The above photograph shows 1805 Live, which was a re-enactment of the battle of Trafalgar. This was presented alongside HMS Victory which was an ideal setting for it. This was part of the Dockyard Festival of 1996, there was also an opportunity to visit many parts of the dockyard usually unseen by the public.
In the early 1800s the Admiralty purchased 100,000 blocks on average per year and a Blockmakers' contract was worth about £34,000. The Blockmills situated inside the naval base were built by Brunel and in 1801 Brunel took out patents for some machinery. At the time there was machinery such as treadle lathes and saws, mostly worked by water or horse power, these were used for manufacturing ship parts.
The old engine house, seems to have been demolished and the South Block of the Blockmills was built in 1800 together with the North block. It took Maudslay and Brunel until October 1803 to manufacture and install enough machines to begin production in the Blockmills, it was not until 1808 that the 45 machines were all finally completed. Production started with the large sets of machines running out each day 36 blocks, with 10-inch shivers, including a fair percentage of 2-shiver blocks, and the small sets 500 seven inch block a day. At maximum production 140,000 blocks were produced a year. In 1964 there were still 21 machines for preparing shells, 16 for preparing sheaves and 8 other machines left from Brunels originals. Using machines greatly increased the number of blocks produced a year and decreased the cost of the blocks.
Much more information about Brunels Blockmills can be found in "Brunels's Blockmills" by Robert Sutherland Horne, L.R.I.B.A., H.M. Dockyard, Portsmouth which can be purchased from the Portsmouth Royal Dockyard Historic Society.
Under Portsmouth Historic Dockyard and the Royal Naval Base there are a large amount of tunnels used to fill and empty the dry docks, they are still used for this purpose today. The official Portsmouth Historic Dockyard website can be found at www.historicdockyard.co.uk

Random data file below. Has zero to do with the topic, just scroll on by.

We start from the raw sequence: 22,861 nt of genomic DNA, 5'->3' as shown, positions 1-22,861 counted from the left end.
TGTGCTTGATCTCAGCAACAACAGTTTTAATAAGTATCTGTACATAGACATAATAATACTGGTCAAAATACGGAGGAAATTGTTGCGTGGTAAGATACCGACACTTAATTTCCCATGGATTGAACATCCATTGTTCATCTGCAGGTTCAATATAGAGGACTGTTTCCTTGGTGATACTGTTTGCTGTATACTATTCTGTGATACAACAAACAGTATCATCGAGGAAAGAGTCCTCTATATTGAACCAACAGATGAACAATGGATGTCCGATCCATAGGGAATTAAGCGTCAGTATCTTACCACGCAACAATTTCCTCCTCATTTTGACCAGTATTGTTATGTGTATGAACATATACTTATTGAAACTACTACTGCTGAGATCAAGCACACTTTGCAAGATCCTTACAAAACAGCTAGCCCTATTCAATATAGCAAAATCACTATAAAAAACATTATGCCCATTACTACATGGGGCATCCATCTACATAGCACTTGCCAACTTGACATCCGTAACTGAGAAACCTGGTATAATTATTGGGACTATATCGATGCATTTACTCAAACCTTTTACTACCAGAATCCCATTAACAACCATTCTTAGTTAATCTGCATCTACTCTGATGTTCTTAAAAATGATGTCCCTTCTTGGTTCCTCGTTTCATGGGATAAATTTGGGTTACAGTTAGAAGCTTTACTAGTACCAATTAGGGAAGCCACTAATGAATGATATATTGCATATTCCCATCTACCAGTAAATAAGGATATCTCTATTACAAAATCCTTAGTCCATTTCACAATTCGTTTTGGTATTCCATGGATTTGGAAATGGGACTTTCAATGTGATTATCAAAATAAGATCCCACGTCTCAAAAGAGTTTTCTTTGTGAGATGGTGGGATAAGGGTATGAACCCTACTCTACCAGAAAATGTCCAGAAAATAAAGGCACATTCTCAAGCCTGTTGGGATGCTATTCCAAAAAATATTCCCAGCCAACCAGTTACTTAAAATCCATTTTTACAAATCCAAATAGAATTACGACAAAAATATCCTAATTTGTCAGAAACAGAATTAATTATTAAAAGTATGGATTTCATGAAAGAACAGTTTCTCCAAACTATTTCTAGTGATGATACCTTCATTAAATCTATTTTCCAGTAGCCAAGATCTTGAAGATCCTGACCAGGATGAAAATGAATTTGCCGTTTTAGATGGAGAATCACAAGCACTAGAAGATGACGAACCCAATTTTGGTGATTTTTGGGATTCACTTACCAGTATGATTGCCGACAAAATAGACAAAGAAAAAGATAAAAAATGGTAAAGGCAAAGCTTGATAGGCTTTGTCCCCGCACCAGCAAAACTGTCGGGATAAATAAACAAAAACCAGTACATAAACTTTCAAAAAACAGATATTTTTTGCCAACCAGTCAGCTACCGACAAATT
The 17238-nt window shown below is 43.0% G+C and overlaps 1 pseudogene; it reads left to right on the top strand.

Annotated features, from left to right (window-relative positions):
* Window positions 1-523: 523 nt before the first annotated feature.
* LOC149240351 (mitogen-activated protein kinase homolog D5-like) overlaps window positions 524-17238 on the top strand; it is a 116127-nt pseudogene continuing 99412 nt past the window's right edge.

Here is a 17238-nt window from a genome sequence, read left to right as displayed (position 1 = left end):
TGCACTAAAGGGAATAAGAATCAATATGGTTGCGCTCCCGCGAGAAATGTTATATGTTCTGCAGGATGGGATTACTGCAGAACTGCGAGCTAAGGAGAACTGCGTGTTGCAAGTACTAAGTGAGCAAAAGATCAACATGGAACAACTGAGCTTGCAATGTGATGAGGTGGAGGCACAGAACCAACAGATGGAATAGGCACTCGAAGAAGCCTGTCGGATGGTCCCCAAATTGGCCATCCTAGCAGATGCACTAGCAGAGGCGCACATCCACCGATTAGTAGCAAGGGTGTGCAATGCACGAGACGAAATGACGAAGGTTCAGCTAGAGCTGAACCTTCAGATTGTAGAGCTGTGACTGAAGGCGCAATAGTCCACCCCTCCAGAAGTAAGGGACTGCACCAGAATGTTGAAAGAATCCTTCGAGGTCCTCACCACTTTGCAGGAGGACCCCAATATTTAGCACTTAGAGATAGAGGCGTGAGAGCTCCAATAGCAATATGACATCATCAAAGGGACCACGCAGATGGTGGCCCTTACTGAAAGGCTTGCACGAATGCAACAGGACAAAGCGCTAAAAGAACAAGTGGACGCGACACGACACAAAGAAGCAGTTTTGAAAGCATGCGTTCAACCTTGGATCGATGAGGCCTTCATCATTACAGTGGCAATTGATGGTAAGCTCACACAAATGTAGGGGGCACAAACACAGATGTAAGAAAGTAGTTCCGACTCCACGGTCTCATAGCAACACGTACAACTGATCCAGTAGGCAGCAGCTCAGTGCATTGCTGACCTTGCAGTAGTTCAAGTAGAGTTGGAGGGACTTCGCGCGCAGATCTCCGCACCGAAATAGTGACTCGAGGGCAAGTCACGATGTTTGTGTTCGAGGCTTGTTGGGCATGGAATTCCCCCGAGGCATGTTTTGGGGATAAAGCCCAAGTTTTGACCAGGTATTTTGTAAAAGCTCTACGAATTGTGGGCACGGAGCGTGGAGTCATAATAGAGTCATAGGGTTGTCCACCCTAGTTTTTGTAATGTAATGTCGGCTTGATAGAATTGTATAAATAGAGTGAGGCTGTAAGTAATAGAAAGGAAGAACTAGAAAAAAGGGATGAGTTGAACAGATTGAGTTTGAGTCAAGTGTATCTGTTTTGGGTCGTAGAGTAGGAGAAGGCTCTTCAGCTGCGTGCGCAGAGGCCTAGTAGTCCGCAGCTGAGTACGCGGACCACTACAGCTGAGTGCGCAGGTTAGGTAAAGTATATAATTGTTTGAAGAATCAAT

In 1495 Portsmouth got the first dry dock in the country. In 1850 Portsmouth Dockyard covered a 99 acre site and Portsmouth Historic Dockyard and Naval Base now occupy 300 acres of space. The gate into Portsmouth Historic Dockyard 'Victory Gate' was completed in 1711, the mast pond which is between boathouse 7, 6 and the Mary Rose exhibition was excavated in 1665 by soldiers, townsfolk and Dutch prisoners of war. The pond is linked to the harbour by a tunnel under the road.
The Storehouses were built in the 1760s to house the stores and equipment for the ships. The clock tower on the top was completed in 1992 and is a replica which was destroyed during 1941. The Naval Academy was completed in 1733 and housed 40 students. From 1906 to 1941 it was the Royal Naval School of Navigation.
An event which has been held here is The Festival Of The Sea which was first held during the summer of 1998.
For information about the Trafalgar 200 celebrations and the International Festival of The Sea please click here
In 2008 Portsmouth saw the first Meet Your Navy event, more information about that event can be found here and in 2009 the dockyard hosted a Royal Navy Past and Present event. For more details about Portsmouth's Ghost Ship Pageant please click here.
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